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Area delegation welcomes Congressional debate on military action in Syria

Sen. Elizabeth Warren, D-Mass., who was in Washington, D.C., Sunday to attend a classified briefing on Syria, said the president was right to bring the matter to Congress.

“We should engage in a serious debate to determine the appropriate U.S. response to the situation in Syria,” Warren said in a statement released Saturday in the wake of Obama’s decision.

“The Assad regime’s actions are reprehensible, but it is critical that we recognize the complexity of the conflict on the ground and that we consider the potential for unintended consequences of U.S. intervention, no matter how good our intentions,” she said.

Sen. Edward J. Markey, D-Mass., also cited the need for a full debate in Congress about the use of force in Syria. While Markey said the use of chemical weapons “appears to be the work of a brutal dictator who has quashed dissent and killed innocent men, women and children,” he warned that “the aftermath of a U.S. strike on targets in Syria is difficult to predict, with negative consequences that may be beyond our capability to control.

“That’s why I am looking forward to a thorough, detailed debate that hears all sides,” Markey said in a statement.

In addition to a discussion in Congress, “we need international backing, and we need detailed, complete evidence presented before deciding whether our country should take action in Syria,” Markey said.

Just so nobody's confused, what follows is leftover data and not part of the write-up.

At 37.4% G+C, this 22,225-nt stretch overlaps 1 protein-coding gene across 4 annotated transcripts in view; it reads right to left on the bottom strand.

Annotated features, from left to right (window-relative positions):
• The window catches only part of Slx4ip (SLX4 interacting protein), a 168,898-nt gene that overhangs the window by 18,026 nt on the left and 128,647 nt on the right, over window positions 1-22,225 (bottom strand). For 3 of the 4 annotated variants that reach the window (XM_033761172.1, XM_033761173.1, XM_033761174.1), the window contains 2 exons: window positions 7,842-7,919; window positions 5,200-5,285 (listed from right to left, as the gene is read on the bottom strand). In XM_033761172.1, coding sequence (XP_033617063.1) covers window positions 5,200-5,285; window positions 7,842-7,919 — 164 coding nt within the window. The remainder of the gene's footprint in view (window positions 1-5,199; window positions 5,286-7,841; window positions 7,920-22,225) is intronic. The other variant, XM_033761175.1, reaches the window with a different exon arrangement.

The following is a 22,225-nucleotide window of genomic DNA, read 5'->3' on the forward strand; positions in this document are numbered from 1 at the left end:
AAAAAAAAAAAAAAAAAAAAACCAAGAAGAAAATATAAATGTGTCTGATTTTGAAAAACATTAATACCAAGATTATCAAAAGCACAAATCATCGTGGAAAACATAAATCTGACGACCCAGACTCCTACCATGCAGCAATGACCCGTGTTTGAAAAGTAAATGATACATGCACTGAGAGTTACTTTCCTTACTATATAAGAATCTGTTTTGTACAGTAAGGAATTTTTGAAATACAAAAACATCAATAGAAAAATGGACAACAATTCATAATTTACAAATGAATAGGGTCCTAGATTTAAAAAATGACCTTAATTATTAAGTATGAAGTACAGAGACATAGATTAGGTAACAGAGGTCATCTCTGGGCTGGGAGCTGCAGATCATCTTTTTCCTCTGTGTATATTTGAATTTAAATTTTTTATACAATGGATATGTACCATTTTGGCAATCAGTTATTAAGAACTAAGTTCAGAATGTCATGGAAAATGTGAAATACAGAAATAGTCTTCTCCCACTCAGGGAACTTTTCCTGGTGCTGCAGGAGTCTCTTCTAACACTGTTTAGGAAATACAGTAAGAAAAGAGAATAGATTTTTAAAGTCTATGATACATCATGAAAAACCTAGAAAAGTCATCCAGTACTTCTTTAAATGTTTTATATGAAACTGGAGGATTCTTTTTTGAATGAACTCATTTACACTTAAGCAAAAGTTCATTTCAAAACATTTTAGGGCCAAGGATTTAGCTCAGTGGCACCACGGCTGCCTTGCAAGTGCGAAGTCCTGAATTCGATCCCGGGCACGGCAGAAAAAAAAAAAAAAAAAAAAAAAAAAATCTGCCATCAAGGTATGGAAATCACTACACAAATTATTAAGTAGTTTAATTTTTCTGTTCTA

U.S. Rep. Richard E. Neal, D-Mass., said he also wants more evidence that the Assad regime used chemical weapons on its people.

“I want to see if the U.N. inspectors conclude that chemical weapons were used to attack and kill innocent civilians,” Neal said in a statement emailed to the Gazette.

Citing his vote against the war in Iraq, Neal said that “while Syria needs to be held accountable for its outrageous behavior, I strongly believe that every diplomatic option ought to be exhausted before the United States and its international partners contemplate any military action in the region.”

U.S. Rep. James P. McGovern, D-Mass., could not be reached for comment Sunday. McGovern was one of 60 members of Congress who signed a letter to Obama late last week, condemning the reported use of chemical weapons in Syria and calling for a full congressional debate on the U.S. response.

“While we understand that as Commander in Chief you have a constitutional obligation to protect our national interests from direct attack, Congress has the constitutional obligation and power to approve military force,” the letter stated.

The full text is available on U.S. Rep. Barbara Lee’s website: http://lee.house.gov.


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WASHINGTON — For more than a week, the White House had been barreling toward imminent military action against Syria. But President Barack Obama’s abrupt decision to instead ask Congress for permission left him with a high-risk gamble that could devastate his credibility if no action is ultimately taken in response to a deadly chemical weapons attack that crossed his own …

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